I know, I know Facebook smacebook. But trust me when I say that this can be a very valuable tool for practice building! You have the option to be as active as you want and Facebook makes it easy for you to search all the past posts so you can find answers to your questions quickly. Your city should have a local networking page for therapists (if it doesn’t then be the one to start it) and there are also national pages as well. Some of my favorite are: Louisville Therapy Networking Group, Abundance Practice Builders, Therapists in Private Practice, Amber Lyda(specializes in online therapy) and Practice of the Practice.
Step #3. Listen to podcasts.
If you haven’t jumped on the podcast bandwagon yet, then hurry up and jump on! You are missing out. This is a great, easy way to get information and learn about all sorts of things (clinical and non-clinical topics). Some of my favorite practice building podcasts are: The Abundance Practice Podcast with Allison Puryear, The Ask Juliet & Clinton Show with Juliet Austin & Clinton Power, and Practice of Being Seen with Rebecca Wong.
Step #4. Find your community.
Whether it be at your current job, at the gym, or in your home. Just make sure you have your group and they are ready to rally. Feel that you don’t have a community? Or thinking of leaving your current place of work to pursue private practice and feeling like you have no one to talk to there? Well then maybe try to find a space to practice in that fosters the community you are looking for. Shared office spaces (like b.mindful Louisville) are great for this. By becoming a part of a community such as b.mindful Louisville, you will be provided with the like-minded support network that you so desperately need in this field, as well as all the furnishings and amenities to support your thriving practice.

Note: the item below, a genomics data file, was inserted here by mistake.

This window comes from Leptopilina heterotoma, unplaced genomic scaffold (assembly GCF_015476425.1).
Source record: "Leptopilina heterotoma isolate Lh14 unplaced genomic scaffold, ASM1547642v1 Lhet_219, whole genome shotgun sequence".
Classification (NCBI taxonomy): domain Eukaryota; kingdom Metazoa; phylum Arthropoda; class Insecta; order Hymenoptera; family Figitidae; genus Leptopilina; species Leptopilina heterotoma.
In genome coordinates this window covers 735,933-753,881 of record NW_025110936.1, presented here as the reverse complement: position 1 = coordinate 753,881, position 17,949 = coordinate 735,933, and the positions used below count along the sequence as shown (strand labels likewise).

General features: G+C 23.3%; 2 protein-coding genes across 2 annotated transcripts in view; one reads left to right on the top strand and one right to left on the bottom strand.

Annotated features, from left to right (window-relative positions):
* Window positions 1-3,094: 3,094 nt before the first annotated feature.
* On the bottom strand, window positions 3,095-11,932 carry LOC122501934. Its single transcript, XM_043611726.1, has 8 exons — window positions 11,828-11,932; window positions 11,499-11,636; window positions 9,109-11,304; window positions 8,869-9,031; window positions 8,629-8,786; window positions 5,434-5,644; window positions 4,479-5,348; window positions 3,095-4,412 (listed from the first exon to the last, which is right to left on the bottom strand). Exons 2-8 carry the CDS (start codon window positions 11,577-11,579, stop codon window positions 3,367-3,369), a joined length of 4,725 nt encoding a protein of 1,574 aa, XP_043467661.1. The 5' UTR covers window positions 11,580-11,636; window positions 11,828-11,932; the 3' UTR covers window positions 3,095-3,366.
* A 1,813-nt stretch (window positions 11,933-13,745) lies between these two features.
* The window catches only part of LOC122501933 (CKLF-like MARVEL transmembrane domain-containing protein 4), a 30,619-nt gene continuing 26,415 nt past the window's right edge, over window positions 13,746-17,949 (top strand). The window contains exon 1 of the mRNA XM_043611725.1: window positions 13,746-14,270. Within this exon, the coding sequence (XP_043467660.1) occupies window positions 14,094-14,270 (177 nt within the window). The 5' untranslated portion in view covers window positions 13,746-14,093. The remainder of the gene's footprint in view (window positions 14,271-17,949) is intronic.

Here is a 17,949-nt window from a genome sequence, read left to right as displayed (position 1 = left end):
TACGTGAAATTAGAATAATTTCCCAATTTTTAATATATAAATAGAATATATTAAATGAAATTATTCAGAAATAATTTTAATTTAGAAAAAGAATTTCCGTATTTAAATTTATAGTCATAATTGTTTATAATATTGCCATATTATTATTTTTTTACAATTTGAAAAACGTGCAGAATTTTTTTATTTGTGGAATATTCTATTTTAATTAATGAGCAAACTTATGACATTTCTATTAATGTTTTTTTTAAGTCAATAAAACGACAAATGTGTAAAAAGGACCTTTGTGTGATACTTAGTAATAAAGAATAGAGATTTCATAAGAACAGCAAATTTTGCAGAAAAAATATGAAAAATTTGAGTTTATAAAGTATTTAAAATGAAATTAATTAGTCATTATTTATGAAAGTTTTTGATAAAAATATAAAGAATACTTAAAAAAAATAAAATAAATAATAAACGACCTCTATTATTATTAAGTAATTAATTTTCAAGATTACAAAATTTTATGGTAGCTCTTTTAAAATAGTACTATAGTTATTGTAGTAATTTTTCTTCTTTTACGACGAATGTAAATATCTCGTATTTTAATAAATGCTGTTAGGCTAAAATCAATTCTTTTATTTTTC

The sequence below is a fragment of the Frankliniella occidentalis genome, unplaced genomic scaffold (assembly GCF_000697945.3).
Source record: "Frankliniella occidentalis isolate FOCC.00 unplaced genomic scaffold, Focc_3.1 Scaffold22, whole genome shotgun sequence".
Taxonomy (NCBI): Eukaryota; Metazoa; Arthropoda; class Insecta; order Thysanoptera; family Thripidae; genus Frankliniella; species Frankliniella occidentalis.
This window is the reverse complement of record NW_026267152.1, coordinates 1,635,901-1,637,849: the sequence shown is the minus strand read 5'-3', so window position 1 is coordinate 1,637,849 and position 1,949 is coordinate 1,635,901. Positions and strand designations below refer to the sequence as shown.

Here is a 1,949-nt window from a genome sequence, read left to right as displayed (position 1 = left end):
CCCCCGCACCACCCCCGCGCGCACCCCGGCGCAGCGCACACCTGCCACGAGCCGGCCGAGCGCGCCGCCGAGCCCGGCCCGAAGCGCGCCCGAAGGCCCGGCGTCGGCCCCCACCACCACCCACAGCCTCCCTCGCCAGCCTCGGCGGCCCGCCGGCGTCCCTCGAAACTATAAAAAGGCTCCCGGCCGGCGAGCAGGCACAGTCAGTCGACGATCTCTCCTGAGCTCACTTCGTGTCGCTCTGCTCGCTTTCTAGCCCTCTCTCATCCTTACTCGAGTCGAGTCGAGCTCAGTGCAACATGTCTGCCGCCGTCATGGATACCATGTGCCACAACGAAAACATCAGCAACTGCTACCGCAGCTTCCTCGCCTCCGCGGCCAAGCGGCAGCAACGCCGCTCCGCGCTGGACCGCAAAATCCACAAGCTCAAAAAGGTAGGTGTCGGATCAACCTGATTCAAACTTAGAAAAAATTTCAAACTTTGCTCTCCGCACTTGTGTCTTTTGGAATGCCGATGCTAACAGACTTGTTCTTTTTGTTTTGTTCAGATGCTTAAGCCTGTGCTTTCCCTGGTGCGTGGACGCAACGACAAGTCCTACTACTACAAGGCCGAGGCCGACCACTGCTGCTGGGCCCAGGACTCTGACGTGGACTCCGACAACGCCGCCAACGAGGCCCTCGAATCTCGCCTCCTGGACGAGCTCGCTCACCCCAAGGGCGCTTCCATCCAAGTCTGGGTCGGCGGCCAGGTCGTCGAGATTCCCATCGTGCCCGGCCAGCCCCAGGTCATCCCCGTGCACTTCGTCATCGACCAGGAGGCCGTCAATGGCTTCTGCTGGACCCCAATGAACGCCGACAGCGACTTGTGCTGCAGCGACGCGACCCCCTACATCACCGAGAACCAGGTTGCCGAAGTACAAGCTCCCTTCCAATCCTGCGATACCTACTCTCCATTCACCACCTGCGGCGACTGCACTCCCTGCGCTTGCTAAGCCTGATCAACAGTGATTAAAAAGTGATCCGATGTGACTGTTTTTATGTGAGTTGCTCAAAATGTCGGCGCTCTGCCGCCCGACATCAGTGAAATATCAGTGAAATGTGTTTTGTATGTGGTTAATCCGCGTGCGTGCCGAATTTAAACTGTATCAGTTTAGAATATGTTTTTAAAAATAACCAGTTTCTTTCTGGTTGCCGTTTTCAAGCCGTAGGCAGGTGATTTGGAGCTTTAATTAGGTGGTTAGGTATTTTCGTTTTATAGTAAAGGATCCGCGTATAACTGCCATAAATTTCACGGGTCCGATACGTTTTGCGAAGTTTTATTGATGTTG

Step #5. Talk with your “rock”
We’ve all got someone who is our go to, ride or die partner in crime. Don’t care if it is your mom, dad, partner, friend, therapist, or dog. Just talk to someone else about your thoughts of opening a business. I know it always helps me sort through things if I have someone I trust listening to me and providing advice where needed. It can be tough doing it all alone, so remember YOU DON’T HAVE TO!
Step #6. Trust your gut!
Trust your gut (easier said than done, ha). But honestly, if this is something you have been thinking about for a long time, just do it!
But, to break that process down for you over-thinkers out there (cough cough not me…)
1) breathe in and relax your muscles, 2) ask yourself “what is my gut saying?”, 3) explore those thoughts (alone or with a friend), 4) then declare your choice out loud and tell your gut what your choice is.
Just remember that these are just the first steps and doing the initial research will pay off in the long run. I know it can be overwhelming because there are SO MANY places to start and so much information to gather, but just take it slow and remember to rely on your community for support.
Have additional questions? Feel free to message me and ask!
I’m a professional counselor and understand the importance of having a safe space to practice in, consulting, networking, having a solid referral list, and being around other like-minded professionals.